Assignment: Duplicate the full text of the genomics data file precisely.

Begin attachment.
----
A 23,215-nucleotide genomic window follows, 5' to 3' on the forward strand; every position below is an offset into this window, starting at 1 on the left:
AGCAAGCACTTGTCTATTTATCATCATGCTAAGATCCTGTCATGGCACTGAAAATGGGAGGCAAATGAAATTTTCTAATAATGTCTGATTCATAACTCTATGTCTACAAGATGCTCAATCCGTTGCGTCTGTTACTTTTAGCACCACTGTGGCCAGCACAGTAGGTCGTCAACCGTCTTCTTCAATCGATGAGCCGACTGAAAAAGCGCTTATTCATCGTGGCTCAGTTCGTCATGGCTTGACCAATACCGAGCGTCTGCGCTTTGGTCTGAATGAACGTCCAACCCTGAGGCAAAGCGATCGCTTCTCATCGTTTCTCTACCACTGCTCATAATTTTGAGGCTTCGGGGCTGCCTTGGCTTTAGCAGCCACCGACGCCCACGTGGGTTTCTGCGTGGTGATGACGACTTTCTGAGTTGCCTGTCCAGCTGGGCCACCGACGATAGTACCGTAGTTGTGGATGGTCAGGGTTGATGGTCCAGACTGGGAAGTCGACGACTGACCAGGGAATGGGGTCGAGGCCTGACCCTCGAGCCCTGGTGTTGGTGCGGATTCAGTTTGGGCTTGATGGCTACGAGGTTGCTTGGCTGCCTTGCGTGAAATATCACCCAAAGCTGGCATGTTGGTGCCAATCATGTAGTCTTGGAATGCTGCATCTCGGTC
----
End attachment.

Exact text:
A 23,215-nucleotide genomic window follows, 5' to 3' on the forward strand; every position below is an offset into this window, starting at 1 on the left:
AGCAAGCACTTGTCTATTTATCATCATGCTAAGATCCTGTCATGGCACTGAAAATGGGAGGCAAATGAAATTTTCTAATAATGTCTGATTCATAACTCTATGTCTACAAGATGCTCAATCCGTTGCGTCTGTTACTTTTAGCACCACTGTGGCCAGCACAGTAGGTCGTCAACCGTCTTCTTCAATCGATGAGCCGACTGAAAAAGCGCTTATTCATCGTGGCTCAGTTCGTCATGGCTTGACCAATACCGAGCGTCTGCGCTTTGGTCTGAATGAACGTCCAACCCTGAGGCAAAGCGATCGCTTCTCATCGTTTCTCTACCACTGCTCATAATTTTGAGGCTTCGGGGCTGCCTTGGCTTTAGCAGCCACCGACGCCCACGTGGGTTTCTGCGTGGTGATGACGACTTTCTGAGTTGCCTGTCCAGCTGGGCCACCGACGATAGTACCGTAGTTGTGGATGGTCAGGGTTGATGGTCCAGACTGGGAAGTCGACGACTGACCAGGGAATGGGGTCGAGGCCTGACCCTCGAGCCCTGGTGTTGGTGCGGATTCAGTTTGGGCTTGATGGCTACGAGGTTGCTTGGCTGCCTTGCGTGAAATATCACCCAAAGCTGGCATGTTGGTGCCAATCATGTAGTCTTGGAATGCTGCATCTCGGTC